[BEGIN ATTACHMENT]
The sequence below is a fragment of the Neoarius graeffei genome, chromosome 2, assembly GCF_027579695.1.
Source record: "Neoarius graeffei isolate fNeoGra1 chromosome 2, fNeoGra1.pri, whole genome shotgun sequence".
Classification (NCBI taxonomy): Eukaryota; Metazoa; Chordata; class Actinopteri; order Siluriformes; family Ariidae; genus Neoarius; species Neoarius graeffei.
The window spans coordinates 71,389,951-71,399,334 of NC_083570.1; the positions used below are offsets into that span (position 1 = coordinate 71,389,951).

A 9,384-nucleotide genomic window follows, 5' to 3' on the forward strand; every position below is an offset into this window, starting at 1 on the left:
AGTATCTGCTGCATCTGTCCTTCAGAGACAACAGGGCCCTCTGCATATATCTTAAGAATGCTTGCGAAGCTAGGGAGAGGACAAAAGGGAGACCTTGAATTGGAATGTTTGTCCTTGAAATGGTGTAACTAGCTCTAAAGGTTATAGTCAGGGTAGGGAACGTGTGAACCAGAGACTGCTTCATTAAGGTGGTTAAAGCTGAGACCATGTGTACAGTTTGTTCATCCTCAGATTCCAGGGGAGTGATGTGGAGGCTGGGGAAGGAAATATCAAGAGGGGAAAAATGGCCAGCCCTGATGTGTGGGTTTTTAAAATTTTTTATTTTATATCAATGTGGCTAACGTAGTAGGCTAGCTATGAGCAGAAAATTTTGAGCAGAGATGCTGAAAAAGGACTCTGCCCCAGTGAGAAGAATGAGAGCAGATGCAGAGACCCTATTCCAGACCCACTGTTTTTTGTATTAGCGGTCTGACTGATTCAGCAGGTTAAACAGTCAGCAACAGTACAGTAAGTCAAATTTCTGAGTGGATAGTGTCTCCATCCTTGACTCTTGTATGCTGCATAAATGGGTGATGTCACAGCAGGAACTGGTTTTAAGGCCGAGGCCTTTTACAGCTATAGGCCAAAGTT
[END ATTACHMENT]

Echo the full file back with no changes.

The sequence below is a fragment of the Neoarius graeffei genome, chromosome 2, assembly GCF_027579695.1.
Source record: "Neoarius graeffei isolate fNeoGra1 chromosome 2, fNeoGra1.pri, whole genome shotgun sequence".
Classification (NCBI taxonomy): Eukaryota; Metazoa; Chordata; class Actinopteri; order Siluriformes; family Ariidae; genus Neoarius; species Neoarius graeffei.
The window spans coordinates 71,389,951-71,399,334 of NC_083570.1; the positions used below are offsets into that span (position 1 = coordinate 71,389,951).

A 9,384-nucleotide genomic window follows, 5' to 3' on the forward strand; every position below is an offset into this window, starting at 1 on the left:
AGTATCTGCTGCATCTGTCCTTCAGAGACAACAGGGCCCTCTGCATATATCTTAAGAATGCTTGCGAAGCTAGGGAGAGGACAAAAGGGAGACCTTGAATTGGAATGTTTGTCCTTGAAATGGTGTAACTAGCTCTAAAGGTTATAGTCAGGGTAGGGAACGTGTGAACCAGAGACTGCTTCATTAAGGTGGTTAAAGCTGAGACCATGTGTACAGTTTGTTCATCCTCAGATTCCAGGGGAGTGATGTGGAGGCTGGGGAAGGAAATATCAAGAGGGGAAAAATGGCCAGCCCTGATGTGTGGGTTTTTAAAATTTTTTATTTTATATCAATGTGGCTAACGTAGTAGGCTAGCTATGAGCAGAAAATTTTGAGCAGAGATGCTGAAAAAGGACTCTGCCCCAGTGAGAAGAATGAGAGCAGATGCAGAGACCCTATTCCAGACCCACTGTTTTTTGTATTAGCGGTCTGACTGATTCAGCAGGTTAAACAGTCAGCAACAGTACAGTAAGTCAAATTTCTGAGTGGATAGTGTCTCCATCCTTGACTCTTGTATGCTGCATAAATGGGTGATGTCACAGCAGGAACTGGTTTTAAGGCCGAGGCCTTTTACAGCTATAGGCCAAAGTT